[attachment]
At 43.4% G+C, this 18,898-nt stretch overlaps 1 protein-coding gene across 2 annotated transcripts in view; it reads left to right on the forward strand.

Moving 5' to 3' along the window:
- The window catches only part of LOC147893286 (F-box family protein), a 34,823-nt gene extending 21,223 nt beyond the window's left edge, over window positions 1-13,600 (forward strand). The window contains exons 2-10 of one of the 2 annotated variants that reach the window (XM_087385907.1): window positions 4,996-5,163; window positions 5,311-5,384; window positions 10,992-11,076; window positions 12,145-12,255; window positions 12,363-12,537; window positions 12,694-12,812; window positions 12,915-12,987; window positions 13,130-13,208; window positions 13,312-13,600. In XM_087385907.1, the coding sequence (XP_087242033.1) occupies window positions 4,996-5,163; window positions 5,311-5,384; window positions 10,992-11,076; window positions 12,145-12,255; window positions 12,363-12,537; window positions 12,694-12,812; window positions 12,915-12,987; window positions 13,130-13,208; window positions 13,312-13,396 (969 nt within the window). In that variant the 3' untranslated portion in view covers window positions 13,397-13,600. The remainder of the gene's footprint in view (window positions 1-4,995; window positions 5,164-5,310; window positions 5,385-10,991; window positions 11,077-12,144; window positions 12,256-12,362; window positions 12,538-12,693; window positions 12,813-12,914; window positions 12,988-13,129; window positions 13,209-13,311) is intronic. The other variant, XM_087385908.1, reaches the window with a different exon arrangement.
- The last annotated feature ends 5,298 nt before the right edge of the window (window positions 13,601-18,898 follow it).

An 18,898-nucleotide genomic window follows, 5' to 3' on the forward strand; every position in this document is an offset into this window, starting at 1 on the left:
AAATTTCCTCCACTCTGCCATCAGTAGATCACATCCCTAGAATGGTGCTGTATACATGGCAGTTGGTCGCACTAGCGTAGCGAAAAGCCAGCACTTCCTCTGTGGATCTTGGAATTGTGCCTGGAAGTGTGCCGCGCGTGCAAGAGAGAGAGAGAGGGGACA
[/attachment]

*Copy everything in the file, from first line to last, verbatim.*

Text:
At 43.4% G+C, this 18,898-nt stretch overlaps 1 protein-coding gene across 2 annotated transcripts in view; it reads left to right on the forward strand.

Moving 5' to 3' along the window:
- The window catches only part of LOC147893286 (F-box family protein), a 34,823-nt gene extending 21,223 nt beyond the window's left edge, over window positions 1-13,600 (forward strand). The window contains exons 2-10 of one of the 2 annotated variants that reach the window (XM_087385907.1): window positions 4,996-5,163; window positions 5,311-5,384; window positions 10,992-11,076; window positions 12,145-12,255; window positions 12,363-12,537; window positions 12,694-12,812; window positions 12,915-12,987; window positions 13,130-13,208; window positions 13,312-13,600. In XM_087385907.1, the coding sequence (XP_087242033.1) occupies window positions 4,996-5,163; window positions 5,311-5,384; window positions 10,992-11,076; window positions 12,145-12,255; window positions 12,363-12,537; window positions 12,694-12,812; window positions 12,915-12,987; window positions 13,130-13,208; window positions 13,312-13,396 (969 nt within the window). In that variant the 3' untranslated portion in view covers window positions 13,397-13,600. The remainder of the gene's footprint in view (window positions 1-4,995; window positions 5,164-5,310; window positions 5,385-10,991; window positions 11,077-12,144; window positions 12,256-12,362; window positions 12,538-12,693; window positions 12,813-12,914; window positions 12,988-13,129; window positions 13,209-13,311) is intronic. The other variant, XM_087385908.1, reaches the window with a different exon arrangement.
- The last annotated feature ends 5,298 nt before the right edge of the window (window positions 13,601-18,898 follow it).

An 18,898-nucleotide genomic window follows, 5' to 3' on the forward strand; every position in this document is an offset into this window, starting at 1 on the left:
AAATTTCCTCCACTCTGCCATCAGTAGATCACATCCCTAGAATGGTGCTGTATACATGGCAGTTGGTCGCACTAGCGTAGCGAAAAGCCAGCACTTCCTCTGTGGATCTTGGAATTGTGCCTGGAAGTGTGCCGCGCGTGCAAGAGAGAGAGAGAGGGGACA